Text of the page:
Cover: Determinants of Productivity for Military Personnel

Determinants of Productivity for Military Personnel

A Review of Findings on the Contribution of Experience, Training, and Aptitude to Military Performance

Published Mar 25, 2005

by Jennifer Kavanagh

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Reviews the primary literature and empirical findings related to three major factors that affect military personnel productivity: experience, training, and ability. The majority of studies concerning the relationship between productivity and experience, training, or aptitude find that each of these three factors contributes significantly to personnel productivity. Most studies confirm that careerists are several times as productive as first-term personnel, although the size of the experience differential is likely to vary based on the nature and requirements of a given occupation. Additional training can improve proficiency, reduce performance error, and lead to a higher technical skill level among personnel. Finally, a higher score on the Armed Forces Qualification Test (as a measure of ability) seems to be positively correlated with higher levels of performance on both individual and group-based military tasks. Because most of this literature is now somewhat outdated, issues relating the determinants of personnel productivity should be reevaluated in the context of transformation and the developments associated with it. An appendix summarizes the studies, describes the method used in each, and provides qualitative and quantitative results in tabular form.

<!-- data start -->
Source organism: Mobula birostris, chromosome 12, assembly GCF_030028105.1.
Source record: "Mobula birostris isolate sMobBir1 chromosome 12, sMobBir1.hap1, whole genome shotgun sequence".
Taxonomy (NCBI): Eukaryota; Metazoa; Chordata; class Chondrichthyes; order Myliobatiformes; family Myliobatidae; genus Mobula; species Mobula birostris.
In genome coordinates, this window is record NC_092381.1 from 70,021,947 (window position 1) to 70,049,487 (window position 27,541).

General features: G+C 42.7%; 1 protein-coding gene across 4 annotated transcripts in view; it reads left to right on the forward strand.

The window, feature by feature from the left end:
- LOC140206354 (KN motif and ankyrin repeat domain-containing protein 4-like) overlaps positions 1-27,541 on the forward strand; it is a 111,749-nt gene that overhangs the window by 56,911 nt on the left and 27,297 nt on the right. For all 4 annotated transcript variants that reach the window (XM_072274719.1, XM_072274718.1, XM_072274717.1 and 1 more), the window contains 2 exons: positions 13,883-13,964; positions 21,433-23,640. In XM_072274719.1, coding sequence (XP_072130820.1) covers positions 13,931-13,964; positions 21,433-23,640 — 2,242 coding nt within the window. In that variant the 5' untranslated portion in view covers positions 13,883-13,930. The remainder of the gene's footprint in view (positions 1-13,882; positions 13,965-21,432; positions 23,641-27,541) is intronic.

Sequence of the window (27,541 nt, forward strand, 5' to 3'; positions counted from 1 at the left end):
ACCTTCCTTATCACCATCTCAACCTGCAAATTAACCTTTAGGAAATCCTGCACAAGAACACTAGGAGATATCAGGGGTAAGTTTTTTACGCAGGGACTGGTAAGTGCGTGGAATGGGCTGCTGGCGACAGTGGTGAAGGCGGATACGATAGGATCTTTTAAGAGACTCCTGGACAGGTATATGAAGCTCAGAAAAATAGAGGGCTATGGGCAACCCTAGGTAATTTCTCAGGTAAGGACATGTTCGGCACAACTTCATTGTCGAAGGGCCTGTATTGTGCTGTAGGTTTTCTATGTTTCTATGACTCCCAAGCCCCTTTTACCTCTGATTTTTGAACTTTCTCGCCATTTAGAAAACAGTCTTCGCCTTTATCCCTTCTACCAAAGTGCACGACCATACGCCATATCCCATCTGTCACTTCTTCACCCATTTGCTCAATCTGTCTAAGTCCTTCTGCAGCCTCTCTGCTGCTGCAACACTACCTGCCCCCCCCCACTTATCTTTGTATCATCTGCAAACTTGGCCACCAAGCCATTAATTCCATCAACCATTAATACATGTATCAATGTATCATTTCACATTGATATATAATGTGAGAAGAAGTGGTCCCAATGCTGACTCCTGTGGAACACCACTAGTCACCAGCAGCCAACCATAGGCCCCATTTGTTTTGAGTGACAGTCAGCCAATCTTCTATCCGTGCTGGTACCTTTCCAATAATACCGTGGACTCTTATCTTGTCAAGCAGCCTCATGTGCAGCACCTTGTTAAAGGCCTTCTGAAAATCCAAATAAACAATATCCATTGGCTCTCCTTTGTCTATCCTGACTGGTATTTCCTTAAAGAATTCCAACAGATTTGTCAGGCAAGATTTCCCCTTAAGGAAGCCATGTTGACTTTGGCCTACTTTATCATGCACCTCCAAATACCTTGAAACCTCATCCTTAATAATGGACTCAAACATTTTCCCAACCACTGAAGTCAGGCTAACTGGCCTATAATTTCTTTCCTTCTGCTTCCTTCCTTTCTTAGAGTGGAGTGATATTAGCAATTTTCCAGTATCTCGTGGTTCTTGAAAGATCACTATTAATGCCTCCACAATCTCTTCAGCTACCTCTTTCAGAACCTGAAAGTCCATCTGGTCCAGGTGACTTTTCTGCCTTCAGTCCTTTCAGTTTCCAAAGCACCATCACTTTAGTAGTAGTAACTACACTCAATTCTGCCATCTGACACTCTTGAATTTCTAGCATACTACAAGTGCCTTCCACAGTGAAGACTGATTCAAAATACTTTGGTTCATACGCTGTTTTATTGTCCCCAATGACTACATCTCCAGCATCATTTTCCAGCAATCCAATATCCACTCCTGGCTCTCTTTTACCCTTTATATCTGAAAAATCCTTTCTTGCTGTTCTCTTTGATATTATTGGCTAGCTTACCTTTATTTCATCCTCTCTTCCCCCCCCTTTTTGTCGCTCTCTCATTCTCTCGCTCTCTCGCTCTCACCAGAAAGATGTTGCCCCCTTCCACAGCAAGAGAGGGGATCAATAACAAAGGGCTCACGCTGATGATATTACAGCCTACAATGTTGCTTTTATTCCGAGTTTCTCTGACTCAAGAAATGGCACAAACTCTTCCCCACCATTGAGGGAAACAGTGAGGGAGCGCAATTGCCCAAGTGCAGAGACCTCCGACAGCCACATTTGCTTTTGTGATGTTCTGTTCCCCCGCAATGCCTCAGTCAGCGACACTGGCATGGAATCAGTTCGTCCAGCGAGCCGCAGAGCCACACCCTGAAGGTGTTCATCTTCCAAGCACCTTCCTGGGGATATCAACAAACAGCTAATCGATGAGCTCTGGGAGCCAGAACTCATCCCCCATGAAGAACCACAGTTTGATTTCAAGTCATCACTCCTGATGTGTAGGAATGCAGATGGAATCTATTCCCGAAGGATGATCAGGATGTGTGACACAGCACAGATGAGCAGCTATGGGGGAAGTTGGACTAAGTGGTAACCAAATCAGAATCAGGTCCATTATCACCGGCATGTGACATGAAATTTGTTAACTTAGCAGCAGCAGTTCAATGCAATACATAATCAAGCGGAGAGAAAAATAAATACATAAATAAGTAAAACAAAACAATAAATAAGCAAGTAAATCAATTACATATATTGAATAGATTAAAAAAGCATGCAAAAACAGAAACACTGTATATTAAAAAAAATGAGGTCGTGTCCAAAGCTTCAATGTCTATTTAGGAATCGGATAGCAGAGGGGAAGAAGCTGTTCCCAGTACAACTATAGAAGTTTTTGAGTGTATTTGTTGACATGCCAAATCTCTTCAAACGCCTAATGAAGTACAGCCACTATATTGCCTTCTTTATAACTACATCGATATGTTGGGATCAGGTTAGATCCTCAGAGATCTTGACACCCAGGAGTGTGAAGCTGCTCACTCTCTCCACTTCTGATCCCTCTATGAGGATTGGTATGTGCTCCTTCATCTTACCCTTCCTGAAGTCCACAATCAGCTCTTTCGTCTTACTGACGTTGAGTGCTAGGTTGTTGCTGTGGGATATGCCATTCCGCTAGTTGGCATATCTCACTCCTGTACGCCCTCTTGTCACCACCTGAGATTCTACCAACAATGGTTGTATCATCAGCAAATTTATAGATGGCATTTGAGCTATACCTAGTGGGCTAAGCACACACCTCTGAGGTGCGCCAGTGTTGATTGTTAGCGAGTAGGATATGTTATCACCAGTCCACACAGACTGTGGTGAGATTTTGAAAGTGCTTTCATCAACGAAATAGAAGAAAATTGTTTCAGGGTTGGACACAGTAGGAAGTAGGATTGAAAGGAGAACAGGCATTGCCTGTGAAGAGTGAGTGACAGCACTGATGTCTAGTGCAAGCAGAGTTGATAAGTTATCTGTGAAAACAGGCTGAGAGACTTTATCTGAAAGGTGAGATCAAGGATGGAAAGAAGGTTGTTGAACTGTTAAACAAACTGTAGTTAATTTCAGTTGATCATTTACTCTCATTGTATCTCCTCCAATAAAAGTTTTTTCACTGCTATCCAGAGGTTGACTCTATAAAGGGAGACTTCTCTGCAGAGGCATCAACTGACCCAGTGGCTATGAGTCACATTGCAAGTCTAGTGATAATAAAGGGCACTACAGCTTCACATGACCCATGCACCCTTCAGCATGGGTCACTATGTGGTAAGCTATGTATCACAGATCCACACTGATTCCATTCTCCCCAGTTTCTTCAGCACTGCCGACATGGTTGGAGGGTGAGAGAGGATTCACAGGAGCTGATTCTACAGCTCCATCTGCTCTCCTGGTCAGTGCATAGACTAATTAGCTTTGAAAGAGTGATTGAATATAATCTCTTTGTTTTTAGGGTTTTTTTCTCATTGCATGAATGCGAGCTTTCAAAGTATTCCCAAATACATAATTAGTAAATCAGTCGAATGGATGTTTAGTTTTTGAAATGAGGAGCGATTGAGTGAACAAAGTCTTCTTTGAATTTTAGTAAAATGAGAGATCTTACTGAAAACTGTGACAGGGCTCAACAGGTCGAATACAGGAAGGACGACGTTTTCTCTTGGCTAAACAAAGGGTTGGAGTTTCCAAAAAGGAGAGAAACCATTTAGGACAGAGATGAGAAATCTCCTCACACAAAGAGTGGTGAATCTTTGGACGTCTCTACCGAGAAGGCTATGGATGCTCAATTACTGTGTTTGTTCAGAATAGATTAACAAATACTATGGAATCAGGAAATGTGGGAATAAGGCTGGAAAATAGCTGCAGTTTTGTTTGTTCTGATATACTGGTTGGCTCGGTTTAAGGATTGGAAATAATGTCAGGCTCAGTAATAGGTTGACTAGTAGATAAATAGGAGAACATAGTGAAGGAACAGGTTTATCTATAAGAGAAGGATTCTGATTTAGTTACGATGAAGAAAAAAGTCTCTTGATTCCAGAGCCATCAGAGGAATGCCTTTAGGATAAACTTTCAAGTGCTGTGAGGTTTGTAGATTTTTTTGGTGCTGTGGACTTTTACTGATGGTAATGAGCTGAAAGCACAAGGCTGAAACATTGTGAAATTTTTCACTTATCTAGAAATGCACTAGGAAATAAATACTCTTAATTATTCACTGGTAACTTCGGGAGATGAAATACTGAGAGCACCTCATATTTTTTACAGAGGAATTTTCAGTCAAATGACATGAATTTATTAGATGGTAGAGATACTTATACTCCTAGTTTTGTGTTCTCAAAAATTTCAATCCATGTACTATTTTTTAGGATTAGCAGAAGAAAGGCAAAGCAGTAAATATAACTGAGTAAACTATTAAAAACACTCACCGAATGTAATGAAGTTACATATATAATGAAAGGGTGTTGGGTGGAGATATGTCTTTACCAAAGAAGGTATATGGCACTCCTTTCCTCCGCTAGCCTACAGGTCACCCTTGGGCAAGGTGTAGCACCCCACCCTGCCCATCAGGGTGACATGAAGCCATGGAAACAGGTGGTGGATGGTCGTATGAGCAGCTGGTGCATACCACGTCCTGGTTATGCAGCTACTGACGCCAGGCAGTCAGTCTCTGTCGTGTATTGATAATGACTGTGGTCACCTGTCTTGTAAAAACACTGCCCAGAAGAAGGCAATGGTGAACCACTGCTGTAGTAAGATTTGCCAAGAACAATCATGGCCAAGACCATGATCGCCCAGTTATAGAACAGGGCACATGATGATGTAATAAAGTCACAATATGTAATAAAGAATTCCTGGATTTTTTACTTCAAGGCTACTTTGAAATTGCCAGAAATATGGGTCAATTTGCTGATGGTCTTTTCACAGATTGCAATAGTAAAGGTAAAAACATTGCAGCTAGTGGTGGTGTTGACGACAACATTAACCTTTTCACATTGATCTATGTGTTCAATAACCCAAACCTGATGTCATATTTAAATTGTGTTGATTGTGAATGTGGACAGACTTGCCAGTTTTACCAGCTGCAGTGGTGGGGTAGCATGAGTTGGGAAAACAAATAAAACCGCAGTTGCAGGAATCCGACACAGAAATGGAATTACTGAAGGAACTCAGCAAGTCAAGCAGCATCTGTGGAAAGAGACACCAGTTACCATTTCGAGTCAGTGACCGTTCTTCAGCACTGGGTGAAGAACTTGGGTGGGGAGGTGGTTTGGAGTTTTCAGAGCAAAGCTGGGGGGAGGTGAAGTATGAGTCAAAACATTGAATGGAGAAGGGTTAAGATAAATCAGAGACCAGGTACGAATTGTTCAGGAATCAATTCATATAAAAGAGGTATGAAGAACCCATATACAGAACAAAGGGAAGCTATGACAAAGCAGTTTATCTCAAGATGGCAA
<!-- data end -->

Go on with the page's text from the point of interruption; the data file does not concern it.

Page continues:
The research described in this report was sponsored by the Office of the Secretary of Defense (OSD). The research was conducted in the RAND National Defense Research Institute, a federally funded research and development center supported by the OSD, the Joint Staff, the unified commands, and the defense agencies.

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